Thursday, 13 September 2012

The Emperor's Gift Review

So last week I picked up Aaron Dembski-Bowden's latest novel, The Emperor's Gift. Before even opening the book, it exudes awesomeness. The artwork on the front cover depicts Hyperion, the foremost main character contained within, is a brilliantly wrought masterpiece, displaying the Grey Knight in glorious action firing his wrist-mounted storm bolter at the enemies of mankind. Physically, the book itself is pleasing; a smooth hardback style that is a pleasure to touch, and weighs in comfortably in my hand.

"The Grey Knights are all that stands between mankind and the ravages of Chaos. Since their secretive beginnings during the Horus Heresy, these legendary Space Marine daemon hunters have journeyed into the dark realms of the warp – and beyond – in pursuit of their supernatural enemies. Through an intensive regime of psychic training, new recruits are brought to the clandestine fortress of Titan to join the hallowed and vaunted ranks of the 666th Chapter. More than ever, these legendary battle-brothers must be vigilant and ever ready to defend the Imperium for the forces of Chaos are never truly defeated, and Armageddon beckons" - Black Library

The novel inside begins by peeling back a little of the mystery surrounding Grey Knight Supplicant's induction into the order, and continues dropping information on the 666th Chapter throughout - any lore-lover's dream. Scene's are conveyed, as always with Aaron's work, in a fashion that describes the immediate areas relevant to the story, leaving enough license for the reader to complete the picture with their own imagination. You won't find the over-crowding flood of description that some other writers favour in his books, and in my opinion raises his work up above them because of it.

Hyperion, the young Grey Knight warrior from whose point of view the story is told, is only just starting out his life as one of the Emperor's Chosen, and reflects all the doubts and flaws that one would expect from someone in his position. This creates a brilliantly focused narrative, keeping the account entertaining and interesting throughout (not to mention occasionally humourous). Aaron hits the nail bang on the head with regards to the Space Marine's removal from humanity, keeping the characters aloof from their mortal kin whilst managing to maintain ghosts and echoes of their once-mortal feelings that give the entirety an air of truth and believability that lends itself to the narrative.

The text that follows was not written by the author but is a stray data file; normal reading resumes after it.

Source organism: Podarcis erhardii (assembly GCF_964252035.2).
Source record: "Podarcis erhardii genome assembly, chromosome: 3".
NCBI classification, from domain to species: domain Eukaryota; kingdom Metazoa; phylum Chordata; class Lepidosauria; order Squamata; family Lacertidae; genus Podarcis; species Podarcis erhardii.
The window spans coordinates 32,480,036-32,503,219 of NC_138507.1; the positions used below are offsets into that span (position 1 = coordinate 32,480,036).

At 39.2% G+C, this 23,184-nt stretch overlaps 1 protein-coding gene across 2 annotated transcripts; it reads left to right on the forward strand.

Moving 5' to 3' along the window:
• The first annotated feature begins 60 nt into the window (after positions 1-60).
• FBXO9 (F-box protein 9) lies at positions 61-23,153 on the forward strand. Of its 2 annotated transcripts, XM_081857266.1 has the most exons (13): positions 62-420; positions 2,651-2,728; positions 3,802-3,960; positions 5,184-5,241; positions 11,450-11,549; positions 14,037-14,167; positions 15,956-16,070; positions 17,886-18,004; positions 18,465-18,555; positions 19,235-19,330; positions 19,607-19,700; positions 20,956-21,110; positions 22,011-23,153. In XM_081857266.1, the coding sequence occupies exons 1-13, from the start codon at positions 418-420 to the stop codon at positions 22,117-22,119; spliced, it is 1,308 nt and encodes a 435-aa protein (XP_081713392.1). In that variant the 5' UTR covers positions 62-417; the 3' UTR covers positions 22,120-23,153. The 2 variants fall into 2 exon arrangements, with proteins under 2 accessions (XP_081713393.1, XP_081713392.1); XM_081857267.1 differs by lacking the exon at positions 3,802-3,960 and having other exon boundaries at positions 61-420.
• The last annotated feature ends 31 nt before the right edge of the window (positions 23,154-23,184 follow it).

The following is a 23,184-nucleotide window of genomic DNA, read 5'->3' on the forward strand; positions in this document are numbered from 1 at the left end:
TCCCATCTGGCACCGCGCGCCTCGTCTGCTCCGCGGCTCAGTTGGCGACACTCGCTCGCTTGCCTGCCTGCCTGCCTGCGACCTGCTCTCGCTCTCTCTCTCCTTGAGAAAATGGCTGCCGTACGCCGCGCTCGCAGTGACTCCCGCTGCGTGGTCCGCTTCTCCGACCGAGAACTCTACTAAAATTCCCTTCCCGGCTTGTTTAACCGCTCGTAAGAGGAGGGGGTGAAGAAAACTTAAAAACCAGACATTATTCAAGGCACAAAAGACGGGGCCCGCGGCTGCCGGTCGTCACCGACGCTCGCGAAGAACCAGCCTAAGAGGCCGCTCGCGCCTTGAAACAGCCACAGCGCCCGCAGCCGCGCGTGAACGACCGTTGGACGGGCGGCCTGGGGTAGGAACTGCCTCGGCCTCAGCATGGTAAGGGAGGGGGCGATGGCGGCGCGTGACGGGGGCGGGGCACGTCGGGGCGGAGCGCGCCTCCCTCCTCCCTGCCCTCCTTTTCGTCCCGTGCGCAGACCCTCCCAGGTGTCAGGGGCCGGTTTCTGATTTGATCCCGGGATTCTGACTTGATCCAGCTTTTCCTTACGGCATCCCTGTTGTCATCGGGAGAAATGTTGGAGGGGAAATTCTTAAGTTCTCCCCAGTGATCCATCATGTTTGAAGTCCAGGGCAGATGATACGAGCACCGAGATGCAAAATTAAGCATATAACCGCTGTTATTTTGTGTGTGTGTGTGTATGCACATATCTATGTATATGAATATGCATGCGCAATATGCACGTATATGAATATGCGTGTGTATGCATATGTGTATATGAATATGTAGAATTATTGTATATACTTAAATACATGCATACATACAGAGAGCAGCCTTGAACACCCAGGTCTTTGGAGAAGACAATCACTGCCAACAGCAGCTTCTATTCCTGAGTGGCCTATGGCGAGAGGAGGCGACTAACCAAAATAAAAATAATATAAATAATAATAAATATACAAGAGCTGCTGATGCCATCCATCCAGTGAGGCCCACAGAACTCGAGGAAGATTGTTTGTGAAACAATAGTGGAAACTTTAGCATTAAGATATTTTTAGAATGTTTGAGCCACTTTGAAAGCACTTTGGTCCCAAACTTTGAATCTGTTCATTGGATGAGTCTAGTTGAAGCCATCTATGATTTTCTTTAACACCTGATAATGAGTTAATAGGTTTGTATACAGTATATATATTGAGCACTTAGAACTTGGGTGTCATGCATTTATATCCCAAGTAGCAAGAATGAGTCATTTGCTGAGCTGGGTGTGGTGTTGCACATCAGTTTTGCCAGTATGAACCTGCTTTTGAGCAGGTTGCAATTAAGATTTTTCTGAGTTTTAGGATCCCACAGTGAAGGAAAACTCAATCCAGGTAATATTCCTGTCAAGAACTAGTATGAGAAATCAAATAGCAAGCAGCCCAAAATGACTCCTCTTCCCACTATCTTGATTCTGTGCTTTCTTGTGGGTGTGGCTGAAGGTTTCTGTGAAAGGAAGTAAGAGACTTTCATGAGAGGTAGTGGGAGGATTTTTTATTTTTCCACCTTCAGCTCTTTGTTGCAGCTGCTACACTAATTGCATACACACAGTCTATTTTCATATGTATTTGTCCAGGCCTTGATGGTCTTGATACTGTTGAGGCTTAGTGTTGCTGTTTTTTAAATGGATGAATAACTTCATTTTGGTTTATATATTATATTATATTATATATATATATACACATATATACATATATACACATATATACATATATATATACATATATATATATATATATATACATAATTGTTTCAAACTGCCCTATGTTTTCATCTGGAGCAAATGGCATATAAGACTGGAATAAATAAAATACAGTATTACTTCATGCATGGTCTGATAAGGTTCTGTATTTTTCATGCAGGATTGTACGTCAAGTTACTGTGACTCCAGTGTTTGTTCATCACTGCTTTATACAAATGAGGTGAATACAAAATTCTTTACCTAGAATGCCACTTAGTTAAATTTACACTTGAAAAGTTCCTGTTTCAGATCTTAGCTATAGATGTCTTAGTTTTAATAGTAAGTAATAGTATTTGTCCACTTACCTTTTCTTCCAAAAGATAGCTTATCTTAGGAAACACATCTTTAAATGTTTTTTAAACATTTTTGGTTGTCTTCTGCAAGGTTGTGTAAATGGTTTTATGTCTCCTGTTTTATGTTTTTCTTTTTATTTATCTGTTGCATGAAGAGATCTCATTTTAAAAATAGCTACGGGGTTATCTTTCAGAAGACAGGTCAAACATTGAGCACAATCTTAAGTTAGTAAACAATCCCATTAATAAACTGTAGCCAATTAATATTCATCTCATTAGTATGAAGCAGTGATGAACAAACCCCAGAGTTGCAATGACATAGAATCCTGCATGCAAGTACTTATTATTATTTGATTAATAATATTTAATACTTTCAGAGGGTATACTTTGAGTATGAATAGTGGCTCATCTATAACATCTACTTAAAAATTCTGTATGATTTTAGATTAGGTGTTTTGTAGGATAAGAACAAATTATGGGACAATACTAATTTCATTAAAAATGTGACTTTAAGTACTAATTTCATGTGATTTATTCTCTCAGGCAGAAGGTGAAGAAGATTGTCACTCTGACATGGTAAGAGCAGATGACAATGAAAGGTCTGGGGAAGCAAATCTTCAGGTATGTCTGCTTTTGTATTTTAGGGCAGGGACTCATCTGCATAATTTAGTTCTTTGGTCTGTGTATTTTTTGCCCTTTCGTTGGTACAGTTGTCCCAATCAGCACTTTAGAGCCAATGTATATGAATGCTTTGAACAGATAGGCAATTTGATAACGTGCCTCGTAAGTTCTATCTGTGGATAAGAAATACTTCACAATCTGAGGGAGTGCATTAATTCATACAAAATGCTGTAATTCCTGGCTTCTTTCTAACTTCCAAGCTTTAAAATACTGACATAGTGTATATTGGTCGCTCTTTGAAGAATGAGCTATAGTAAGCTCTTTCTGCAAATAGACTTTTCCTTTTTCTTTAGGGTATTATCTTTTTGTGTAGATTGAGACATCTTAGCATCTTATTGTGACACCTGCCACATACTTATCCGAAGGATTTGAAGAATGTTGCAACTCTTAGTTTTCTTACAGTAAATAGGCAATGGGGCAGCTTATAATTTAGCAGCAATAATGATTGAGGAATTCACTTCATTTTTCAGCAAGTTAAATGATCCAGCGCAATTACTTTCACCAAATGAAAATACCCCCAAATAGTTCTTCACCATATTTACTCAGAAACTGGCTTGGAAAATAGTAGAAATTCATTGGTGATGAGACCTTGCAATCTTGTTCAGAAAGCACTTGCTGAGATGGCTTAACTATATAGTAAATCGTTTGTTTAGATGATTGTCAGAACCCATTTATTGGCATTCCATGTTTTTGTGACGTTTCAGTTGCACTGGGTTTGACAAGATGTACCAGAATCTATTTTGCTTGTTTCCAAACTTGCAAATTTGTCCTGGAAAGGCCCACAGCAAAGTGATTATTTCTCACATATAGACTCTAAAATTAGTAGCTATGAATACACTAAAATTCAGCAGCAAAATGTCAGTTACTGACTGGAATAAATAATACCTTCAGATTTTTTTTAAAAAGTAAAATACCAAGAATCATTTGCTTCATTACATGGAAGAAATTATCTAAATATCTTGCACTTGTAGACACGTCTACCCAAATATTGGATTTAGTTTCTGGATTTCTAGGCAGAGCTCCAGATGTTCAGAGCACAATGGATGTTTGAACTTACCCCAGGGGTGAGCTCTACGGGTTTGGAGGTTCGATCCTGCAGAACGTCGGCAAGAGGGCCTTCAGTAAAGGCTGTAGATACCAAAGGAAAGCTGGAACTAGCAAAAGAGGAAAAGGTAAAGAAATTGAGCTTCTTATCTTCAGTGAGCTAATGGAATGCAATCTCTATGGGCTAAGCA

Squad Castian, the group of Knights that Hyperion belongs to, continues the believability with each character, keeping each Space Marine similar, but still widely different. I realise that's a contradiction, but its the truth. Aaron follows the flow of his other books, introducing new concepts and ideas that I hadn't even thought of before, and keeping you guessing what's about to happen. Another tool he brings forth from a recent book (Void Stalker) is a collection of smaller pieces within a chapter, describing individuals and actions across a broad range of areas, giving a wide view of the story and keeping intrigue at a premium.

A must-have for any Dembski-Bowden fan, The Emperor's Gift is a wonderful conglomeration of lore, epic story and enrapturing description. The flow carries you through the book with relentless interest and keeps you reading on and on until the well-wrapped-up end. All-in-all, more than worth the £17.99 for this veritable tome and, as usual, Aaron continues to outdo expectations. A powerful five out of five stars for this, and it would have triple that if I could break the scale. Thankyou for yet another great read ADB!

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